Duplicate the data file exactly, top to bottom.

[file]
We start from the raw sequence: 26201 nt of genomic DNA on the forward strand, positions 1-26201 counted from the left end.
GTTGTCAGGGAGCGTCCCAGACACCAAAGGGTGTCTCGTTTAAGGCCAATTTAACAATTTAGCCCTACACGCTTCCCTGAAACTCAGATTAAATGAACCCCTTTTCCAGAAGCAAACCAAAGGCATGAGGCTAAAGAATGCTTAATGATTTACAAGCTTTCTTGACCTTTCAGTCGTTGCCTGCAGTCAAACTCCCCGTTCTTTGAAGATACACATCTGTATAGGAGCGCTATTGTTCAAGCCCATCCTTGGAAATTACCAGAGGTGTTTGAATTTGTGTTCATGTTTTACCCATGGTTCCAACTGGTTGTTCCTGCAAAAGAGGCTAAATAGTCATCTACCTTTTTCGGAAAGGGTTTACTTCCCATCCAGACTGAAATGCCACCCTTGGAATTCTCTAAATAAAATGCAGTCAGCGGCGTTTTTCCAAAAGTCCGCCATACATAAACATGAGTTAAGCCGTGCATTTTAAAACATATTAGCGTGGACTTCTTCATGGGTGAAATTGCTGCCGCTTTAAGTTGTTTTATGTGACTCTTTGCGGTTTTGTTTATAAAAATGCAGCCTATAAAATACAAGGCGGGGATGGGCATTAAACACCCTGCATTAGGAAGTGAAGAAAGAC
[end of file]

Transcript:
We start from the raw sequence: 26201 nt of genomic DNA on the forward strand, positions 1-26201 counted from the left end.
GTTGTCAGGGAGCGTCCCAGACACCAAAGGGTGTCTCGTTTAAGGCCAATTTAACAATTTAGCCCTACACGCTTCCCTGAAACTCAGATTAAATGAACCCCTTTTCCAGAAGCAAACCAAAGGCATGAGGCTAAAGAATGCTTAATGATTTACAAGCTTTCTTGACCTTTCAGTCGTTGCCTGCAGTCAAACTCCCCGTTCTTTGAAGATACACATCTGTATAGGAGCGCTATTGTTCAAGCCCATCCTTGGAAATTACCAGAGGTGTTTGAATTTGTGTTCATGTTTTACCCATGGTTCCAACTGGTTGTTCCTGCAAAAGAGGCTAAATAGTCATCTACCTTTTTCGGAAAGGGTTTACTTCCCATCCAGACTGAAATGCCACCCTTGGAATTCTCTAAATAAAATGCAGTCAGCGGCGTTTTTCCAAAAGTCCGCCATACATAAACATGAGTTAAGCCGTGCATTTTAAAACATATTAGCGTGGACTTCTTCATGGGTGAAATTGCTGCCGCTTTAAGTTGTTTTATGTGACTCTTTGCGGTTTTGTTTATAAAAATGCAGCCTATAAAATACAAGGCGGGGATGGGCATTAAACACCCTGCATTAGGAAGTGAAGAAAGAC